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N Engl J Med. 2014 Aug 7;371(6):497-506. doi: 10.1056/NEJMoa1400382.

Breast-cancer risk in families with mutations in PALB2.

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From the Departments of Public Health and Primary Care (A.C.A., D.B., A.L., D.F.E.) and Oncology (D.F.E.), Centre for Cancer Genetic Epidemiology, Department of Oncology (D.F.E.), and Department of Medical Genetics and National Institute for Health Research Cambridge Biomedical Research Centre (M.T.), University of Cambridge, and the Department of Clinical Genetics, East Anglian Regional Genetics Service, Addenbrooke's Hospital (J.R., D.S., M.T.), Cambridge, and the Oncogenetics Team, Institute of Cancer Research and Royal Marsden National Health Service Foundation Trust, London (C.T., S.S., N.R.) - all in the United Kingdom; the Division of Medical Genetics, Department of Medicine, University of Washington, Seattle (S.C., M.-C.K.); the Department of Obstetrics and Gynecology, University of Helsinki and Helsinki University Central Hospital (T.H., S.K., H.N.), and the Department of Clinical Genetics, Helsinki University Central Hospital (K.A.), Helsinki, the Laboratory of Cancer Genetics and Tumor Biology, Department of Clinical Chemistry and Biocenter Oulu, University of Oulu, and the Laboratory of Cancer Genetics and Tumor Biology, Northern Finland Laboratory Center NordLab, Oulu University Hospital (K.P., R.W.), and the Department of Clinical Genetics, University of Oulu and Oulu University Hospital (J.S.M.), Oulu, Biocenter Kuopio and Cancer Center of Eastern Finland, University of Eastern Finland, Kuopio (A.M.), and the Institute of Biomedical Technology-Cancer Genomics, University of Tampere, Tampere (A.K.) - all in Finland; the Center for Medical Genetics, Ghent University Hospital, Ghent, Belgium (K.D.L., B.P., K.B.M.C.); the Molecular Diagnostics Laboratory, Institute of Nuclear and Radiologic Sciences and Technology, Energy and Safety, National Center for Scientific Research Demokritos, Athens (F.F., D.Y.); the Department of Genetics, Eastern Ontario Regional Genetics Program, Children's Hospital of Eastern Ontario, Ottawa (E.T.), Samuel Lunenfeld Research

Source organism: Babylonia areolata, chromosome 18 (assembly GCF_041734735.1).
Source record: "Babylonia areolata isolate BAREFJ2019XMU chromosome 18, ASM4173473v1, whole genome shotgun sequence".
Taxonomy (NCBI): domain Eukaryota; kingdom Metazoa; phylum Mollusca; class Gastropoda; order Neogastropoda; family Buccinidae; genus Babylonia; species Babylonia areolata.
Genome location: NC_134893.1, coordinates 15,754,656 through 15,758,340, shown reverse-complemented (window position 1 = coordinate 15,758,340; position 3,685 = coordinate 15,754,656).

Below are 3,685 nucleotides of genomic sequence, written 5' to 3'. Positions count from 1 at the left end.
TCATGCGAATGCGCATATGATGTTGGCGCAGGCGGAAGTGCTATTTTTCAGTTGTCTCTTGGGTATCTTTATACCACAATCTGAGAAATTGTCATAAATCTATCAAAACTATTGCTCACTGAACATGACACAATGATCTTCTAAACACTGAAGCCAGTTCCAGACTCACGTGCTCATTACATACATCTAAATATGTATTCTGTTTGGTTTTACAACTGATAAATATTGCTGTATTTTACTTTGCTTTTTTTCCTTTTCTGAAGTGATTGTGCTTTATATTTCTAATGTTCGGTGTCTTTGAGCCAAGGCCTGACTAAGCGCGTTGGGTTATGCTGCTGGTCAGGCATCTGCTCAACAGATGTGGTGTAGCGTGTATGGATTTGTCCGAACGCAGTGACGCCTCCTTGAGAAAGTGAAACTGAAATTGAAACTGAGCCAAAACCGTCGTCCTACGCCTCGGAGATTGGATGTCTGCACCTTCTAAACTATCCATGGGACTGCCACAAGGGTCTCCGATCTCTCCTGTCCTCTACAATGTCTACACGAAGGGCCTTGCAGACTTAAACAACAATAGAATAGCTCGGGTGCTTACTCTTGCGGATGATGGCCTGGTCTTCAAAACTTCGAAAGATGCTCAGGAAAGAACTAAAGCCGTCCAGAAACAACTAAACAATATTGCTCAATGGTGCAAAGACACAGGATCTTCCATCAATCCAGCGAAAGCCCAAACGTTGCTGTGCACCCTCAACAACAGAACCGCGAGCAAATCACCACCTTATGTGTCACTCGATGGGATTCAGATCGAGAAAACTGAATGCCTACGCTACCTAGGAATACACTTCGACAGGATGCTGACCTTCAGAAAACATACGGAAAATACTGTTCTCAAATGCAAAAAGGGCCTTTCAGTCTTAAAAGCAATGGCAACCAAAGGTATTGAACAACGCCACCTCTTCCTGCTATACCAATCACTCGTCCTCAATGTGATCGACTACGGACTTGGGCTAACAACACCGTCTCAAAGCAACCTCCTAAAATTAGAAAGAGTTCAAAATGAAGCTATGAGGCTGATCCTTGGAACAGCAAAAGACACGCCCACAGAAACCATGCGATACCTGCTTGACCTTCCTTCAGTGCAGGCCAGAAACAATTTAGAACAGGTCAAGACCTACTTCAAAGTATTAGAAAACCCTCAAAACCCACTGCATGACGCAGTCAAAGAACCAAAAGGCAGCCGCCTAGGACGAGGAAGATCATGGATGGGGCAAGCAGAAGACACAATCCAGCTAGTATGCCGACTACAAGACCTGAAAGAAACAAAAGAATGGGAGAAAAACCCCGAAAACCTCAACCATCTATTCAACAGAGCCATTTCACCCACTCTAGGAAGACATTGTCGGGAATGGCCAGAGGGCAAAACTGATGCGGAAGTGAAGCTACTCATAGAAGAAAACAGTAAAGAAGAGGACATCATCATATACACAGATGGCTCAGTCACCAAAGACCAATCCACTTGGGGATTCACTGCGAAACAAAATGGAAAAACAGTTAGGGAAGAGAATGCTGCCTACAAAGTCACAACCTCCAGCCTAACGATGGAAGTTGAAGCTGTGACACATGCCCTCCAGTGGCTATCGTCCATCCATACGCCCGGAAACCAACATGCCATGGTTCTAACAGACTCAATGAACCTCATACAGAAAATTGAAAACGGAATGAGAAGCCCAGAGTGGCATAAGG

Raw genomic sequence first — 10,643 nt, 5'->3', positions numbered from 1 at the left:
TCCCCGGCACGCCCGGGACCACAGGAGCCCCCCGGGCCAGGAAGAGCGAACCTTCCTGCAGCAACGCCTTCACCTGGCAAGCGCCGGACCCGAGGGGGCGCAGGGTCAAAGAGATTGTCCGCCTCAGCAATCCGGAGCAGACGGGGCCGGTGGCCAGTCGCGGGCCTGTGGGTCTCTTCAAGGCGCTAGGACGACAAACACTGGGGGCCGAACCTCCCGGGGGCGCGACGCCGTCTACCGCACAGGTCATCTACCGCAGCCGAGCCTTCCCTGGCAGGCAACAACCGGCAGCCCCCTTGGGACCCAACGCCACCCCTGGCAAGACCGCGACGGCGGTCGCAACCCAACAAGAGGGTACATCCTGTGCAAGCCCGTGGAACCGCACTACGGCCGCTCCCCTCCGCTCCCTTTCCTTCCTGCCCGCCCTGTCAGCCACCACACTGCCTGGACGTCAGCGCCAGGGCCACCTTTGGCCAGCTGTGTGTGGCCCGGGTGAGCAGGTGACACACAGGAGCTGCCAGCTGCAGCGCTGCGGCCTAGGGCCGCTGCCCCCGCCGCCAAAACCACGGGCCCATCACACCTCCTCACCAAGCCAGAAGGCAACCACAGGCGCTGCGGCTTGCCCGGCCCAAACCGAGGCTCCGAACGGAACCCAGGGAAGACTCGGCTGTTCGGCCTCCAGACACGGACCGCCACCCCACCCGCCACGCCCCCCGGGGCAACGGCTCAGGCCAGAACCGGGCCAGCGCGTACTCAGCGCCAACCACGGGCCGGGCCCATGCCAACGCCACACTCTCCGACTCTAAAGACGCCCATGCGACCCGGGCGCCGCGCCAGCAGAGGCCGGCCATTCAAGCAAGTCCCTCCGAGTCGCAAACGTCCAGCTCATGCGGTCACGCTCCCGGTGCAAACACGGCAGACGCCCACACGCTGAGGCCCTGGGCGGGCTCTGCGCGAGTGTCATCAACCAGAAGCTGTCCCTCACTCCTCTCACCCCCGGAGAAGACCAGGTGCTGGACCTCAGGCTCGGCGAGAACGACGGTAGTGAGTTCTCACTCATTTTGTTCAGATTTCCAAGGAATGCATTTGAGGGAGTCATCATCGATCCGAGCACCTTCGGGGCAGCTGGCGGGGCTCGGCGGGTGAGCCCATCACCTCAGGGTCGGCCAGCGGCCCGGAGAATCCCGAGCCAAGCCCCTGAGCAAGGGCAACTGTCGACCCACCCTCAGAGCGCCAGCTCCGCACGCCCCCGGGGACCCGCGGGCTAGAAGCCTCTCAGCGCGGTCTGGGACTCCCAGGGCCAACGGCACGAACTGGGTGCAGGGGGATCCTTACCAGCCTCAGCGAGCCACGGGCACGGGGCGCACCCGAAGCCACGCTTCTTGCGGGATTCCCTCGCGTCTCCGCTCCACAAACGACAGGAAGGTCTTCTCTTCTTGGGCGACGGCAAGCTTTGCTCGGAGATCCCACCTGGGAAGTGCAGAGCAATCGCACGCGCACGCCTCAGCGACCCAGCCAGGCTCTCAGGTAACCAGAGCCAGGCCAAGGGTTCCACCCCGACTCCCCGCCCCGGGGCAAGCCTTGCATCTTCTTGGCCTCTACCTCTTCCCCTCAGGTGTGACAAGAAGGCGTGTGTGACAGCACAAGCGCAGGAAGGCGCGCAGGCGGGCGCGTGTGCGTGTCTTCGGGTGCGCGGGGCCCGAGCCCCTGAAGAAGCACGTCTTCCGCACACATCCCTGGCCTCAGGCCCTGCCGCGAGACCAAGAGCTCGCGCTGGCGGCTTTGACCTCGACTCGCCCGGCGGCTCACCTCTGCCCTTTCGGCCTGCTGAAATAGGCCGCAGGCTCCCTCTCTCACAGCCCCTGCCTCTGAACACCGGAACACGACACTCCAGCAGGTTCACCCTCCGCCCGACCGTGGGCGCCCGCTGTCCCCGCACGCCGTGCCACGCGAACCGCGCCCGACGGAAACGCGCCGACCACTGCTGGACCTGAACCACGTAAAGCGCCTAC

Germline loss-of-function mutations in PALB2 are known to confer a predisposition to breast cancer. However, the lifetime risk of breast cancer that is conferred by such mutations remains unknown.


We analyzed the risk of breast cancer among 362 members of 154 families who had deleterious truncating, splice, or deletion mutations in PALB2. The age-specific breast-cancer risk for mutation carriers was estimated with the use of a modified segregation-analysis approach that allowed for the effects of PALB2 genotype and residual familial aggregation.


The risk of breast cancer for female PALB2 mutation carriers, as compared with the general population, was eight to nine times as high among those younger than 40 years of age, six to eight times as high among those 40 to 60 years of age, and five times as high among those older than 60 years of age. The estimated cumulative risk of breast cancer among female mutation carriers was 14% (95% confidence interval [CI], 9 to 20) by 50 years of age and 35% (95% CI, 26 to 46) by 70 years of age. Breast-cancer risk was also significantly influenced by birth cohort (P<0.001) and by other familial factors (P=0.04). The absolute breast-cancer risk for PALB2 female mutation carriers by 70 years of age ranged from 33% (95% CI, 25 to 44) for those with no family history of breast cancer to 58% (95% CI, 50 to 66) for those with two or more first-degree relatives with breast cancer at 50 years of age.


Loss-of-function mutations in PALB2 are an important cause of hereditary breast cancer, with respect both to the frequency of cancer-predisposing mutations and to the risk associated with them. Our data suggest the breast-cancer risk for PALB2 mutation carriers may overlap with that for BRCA2 mutation carriers. (Funded by the European Research Council and others.).

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